Lois Henry is the engine behind the small but mighty two-person journalistic operation that is SJV Water, an independent, nonprofit news site dedicated to covering water in the San Joaquin Valley. She and reporting partner Jesse Vad have been at ground zero for much of the spring flooding that’s already occurred. We asked her what she’s seen—and what might happen as the weather heats up.
The San Joaquin Valley has already experienced serious flooding this year. What are you seeing on the ground?
First, I know that some people are cheering on the return of Tulare Lake. The water is coming back to the former lake bed, but I want to be clear that it’s not pretty. This is a very sterile, segmented environment, and the water is turbid, it’s ugly, it’s full of god-knows-what—and it’s causing huge damage.
This floodwater has destroyed family homes, livelihoods, farms, and dairies. The flooding of homes in March was devastating. Most people don’t have flood insurance, because it’s wildly expensive; they’re not going to come back from this. And massive amounts of cropped acreage will be destroyed, too. This will affect the livelihoods of growers and their employees, and growers’ ability to borrow money for a long time.
Furthermore, the water is still out there, and it’s not going to go away. Roads are closed, and if the railroad tracks remain flooded, they’ll have to be closed. They are the spine for interstate commerce up and down this valley; a closure will create serious supply chain problems.
Folks in the valley are notorious for wanting government to stay out of their lives, yet this is precisely the time when government can be helpful. How is that going?
Well, trying to figure out the chain of responsibility for the main river channels—let alone ephemeral creeks like Poso Creek, White River, Lewis Creek, and Deer Creek—is a challenge. When waters rise, there’s a mad scramble to figure out who’s in charge and what to do.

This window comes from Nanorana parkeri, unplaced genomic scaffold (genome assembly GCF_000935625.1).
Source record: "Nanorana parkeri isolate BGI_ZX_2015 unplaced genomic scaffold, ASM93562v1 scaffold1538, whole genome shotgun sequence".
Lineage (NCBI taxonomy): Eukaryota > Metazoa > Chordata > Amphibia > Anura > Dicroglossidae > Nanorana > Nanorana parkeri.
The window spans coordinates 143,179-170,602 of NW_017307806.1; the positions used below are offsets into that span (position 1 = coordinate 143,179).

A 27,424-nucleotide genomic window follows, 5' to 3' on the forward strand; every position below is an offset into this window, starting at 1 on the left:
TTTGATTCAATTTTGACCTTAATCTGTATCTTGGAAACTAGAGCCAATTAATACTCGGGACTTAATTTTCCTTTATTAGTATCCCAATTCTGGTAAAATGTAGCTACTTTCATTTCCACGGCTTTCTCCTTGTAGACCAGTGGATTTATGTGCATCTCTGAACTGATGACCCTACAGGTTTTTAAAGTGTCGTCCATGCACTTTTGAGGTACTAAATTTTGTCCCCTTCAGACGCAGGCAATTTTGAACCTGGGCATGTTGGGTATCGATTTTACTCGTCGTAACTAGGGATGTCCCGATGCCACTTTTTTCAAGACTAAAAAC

There were so many breaks on the Tule River because it was carrying an immense amount of water and may have been slowed from draining into Tulare Lake. Who was in charge of managing those banks prior to a flood? Where did money come from? Who was in charge of making sure that appropriate maintenance was being done? This is all a hodgepodge.
Even if the San Joaquin Valley powers-that-be don’t want state oversight, each county does need a clear set of local cooperation agreements—and an agreed upon decision tree for what to do and when, because these rivers don’t care about county boundaries. We don’t have a chain of control, or if we do, it’s been long forgotten, at least since the 1983 flood.
Can you speak about some of the tensions you’ve faced in covering these issues? And what bright spots have you seen?
The bright spot is that a lot of people are paying attention to water in this section of the valley. I’ve been a reporter for 30 years. People cover the Delta, they cover the Colorado River—and that’s what they consider to be California water—but there’s this whole midsection where things are happening. That’s why I started SJV Water in late 2018: to draw attention to these issues and how they play into larger state issues. I’ve been out here in the wilderness, but now people are seeing that they should pay attention.
Water managers may not see all the attention as a bright spot because they think it makes their jobs more difficult when they have to do it under a microscope. But water is a public resource and these are public agencies.
There have been incidents where the police have been issuing warnings to people who are doing their jobs. I’ve reported on these: in one case, a warning was issued to someone managing the levees, and in another to me, as I tried to report on the flood situation. It’s all part of the broader problem, in which there are no clear lines of responsibility for managing a flood fight and keeping people out of harm’s way.
Anything else we should know?
Now that disasters have been declared, there is a required after-action review. I’m really hoping that this review helps us prepare for what’s next. Everybody wants to call this event “unprecedented,” but it’s not. These kinds of floods happen every decade or so. Some are worse than others, but we should learn from this: how to protect communities and how to provide information so that community members know who to call if they’re worried or afraid. And everybody should know who’s in charge of which piece of infrastructure, because infrastructure matters. Zero politicians want to take it on because it’s so not sexy…but infrastructure matters.